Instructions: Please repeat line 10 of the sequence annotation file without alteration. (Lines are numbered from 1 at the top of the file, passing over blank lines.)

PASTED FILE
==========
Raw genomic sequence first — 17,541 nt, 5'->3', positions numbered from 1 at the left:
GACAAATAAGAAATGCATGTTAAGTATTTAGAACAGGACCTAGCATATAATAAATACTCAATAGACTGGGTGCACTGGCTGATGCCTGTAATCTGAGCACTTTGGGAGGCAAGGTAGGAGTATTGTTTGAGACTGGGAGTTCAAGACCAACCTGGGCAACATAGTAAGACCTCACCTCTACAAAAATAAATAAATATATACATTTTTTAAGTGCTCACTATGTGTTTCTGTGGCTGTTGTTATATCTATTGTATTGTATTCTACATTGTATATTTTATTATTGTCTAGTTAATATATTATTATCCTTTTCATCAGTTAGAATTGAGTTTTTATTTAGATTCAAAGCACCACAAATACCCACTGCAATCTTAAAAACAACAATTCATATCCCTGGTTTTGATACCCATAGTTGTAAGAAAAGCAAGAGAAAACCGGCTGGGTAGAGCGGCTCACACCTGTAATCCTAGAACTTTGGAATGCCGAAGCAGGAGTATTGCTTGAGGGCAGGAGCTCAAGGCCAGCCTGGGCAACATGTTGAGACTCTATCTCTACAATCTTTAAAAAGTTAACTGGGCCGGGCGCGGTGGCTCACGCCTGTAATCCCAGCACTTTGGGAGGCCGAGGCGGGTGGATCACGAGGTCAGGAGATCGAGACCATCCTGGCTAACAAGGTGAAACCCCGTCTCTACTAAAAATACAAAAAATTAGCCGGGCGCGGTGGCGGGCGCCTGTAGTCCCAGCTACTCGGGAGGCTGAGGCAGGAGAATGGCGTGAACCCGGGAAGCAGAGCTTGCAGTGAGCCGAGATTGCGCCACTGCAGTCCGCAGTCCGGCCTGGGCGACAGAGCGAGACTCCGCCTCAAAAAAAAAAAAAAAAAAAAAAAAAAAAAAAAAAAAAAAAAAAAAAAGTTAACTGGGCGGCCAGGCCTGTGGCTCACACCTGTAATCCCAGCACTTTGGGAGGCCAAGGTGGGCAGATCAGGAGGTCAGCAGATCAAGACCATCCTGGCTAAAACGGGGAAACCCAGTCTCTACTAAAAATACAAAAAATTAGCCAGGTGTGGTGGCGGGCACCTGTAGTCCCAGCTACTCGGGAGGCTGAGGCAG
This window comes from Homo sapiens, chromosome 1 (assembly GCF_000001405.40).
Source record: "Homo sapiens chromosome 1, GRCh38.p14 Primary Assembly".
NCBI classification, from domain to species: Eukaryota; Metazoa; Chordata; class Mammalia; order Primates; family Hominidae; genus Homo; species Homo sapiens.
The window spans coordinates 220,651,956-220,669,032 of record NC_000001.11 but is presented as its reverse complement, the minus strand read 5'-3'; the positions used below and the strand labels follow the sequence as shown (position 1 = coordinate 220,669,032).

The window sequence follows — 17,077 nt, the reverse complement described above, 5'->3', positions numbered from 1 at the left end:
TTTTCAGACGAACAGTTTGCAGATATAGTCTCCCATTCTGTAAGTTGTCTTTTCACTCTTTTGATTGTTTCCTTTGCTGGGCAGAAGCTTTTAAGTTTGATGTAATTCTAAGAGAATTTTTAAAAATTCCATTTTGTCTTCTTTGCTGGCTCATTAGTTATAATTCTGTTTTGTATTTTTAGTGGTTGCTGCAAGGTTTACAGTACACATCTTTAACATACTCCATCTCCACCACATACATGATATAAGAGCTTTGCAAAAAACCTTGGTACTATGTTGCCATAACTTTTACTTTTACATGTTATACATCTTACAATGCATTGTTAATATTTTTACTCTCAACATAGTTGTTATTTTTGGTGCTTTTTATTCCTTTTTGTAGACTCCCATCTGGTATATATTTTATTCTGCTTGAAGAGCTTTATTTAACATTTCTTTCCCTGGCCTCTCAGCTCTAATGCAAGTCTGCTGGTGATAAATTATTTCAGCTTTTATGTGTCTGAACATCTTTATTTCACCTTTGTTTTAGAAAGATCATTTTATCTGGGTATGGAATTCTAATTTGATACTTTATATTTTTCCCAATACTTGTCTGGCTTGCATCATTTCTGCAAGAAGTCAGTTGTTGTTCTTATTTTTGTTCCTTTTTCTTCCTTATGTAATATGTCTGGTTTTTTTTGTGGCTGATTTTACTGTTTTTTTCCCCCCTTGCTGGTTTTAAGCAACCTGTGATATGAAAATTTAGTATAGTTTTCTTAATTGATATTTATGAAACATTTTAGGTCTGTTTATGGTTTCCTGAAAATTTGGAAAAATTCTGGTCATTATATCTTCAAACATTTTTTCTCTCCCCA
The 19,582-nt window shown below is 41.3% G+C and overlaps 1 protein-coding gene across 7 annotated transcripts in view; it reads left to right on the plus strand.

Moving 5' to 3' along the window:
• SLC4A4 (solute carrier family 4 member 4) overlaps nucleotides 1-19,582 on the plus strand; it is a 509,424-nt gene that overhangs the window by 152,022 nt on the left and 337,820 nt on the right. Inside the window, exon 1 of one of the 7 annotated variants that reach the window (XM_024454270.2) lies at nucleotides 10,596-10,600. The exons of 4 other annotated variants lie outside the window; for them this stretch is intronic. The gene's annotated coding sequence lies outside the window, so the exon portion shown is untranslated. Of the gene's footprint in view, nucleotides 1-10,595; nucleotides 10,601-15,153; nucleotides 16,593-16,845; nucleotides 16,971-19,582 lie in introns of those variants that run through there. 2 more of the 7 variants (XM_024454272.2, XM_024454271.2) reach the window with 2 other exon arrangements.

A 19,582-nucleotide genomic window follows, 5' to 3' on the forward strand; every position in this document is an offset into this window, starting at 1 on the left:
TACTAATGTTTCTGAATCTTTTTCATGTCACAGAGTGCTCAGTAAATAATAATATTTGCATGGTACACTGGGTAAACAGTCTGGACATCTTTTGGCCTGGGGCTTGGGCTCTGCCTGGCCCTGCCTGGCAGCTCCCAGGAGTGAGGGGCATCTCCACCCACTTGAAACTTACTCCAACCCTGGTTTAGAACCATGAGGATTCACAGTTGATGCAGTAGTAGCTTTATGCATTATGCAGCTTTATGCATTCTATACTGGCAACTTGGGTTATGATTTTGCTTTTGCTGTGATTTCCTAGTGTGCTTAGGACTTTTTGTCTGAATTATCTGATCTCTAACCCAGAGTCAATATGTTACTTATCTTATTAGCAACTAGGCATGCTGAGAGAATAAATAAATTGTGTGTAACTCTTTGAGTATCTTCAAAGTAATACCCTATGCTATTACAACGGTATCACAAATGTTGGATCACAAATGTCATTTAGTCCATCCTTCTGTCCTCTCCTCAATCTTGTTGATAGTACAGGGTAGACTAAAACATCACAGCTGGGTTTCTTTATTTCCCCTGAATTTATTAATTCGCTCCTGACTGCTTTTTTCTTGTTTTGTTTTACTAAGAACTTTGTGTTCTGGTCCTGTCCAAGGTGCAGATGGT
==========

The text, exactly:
Moving 5' to 3' along the window: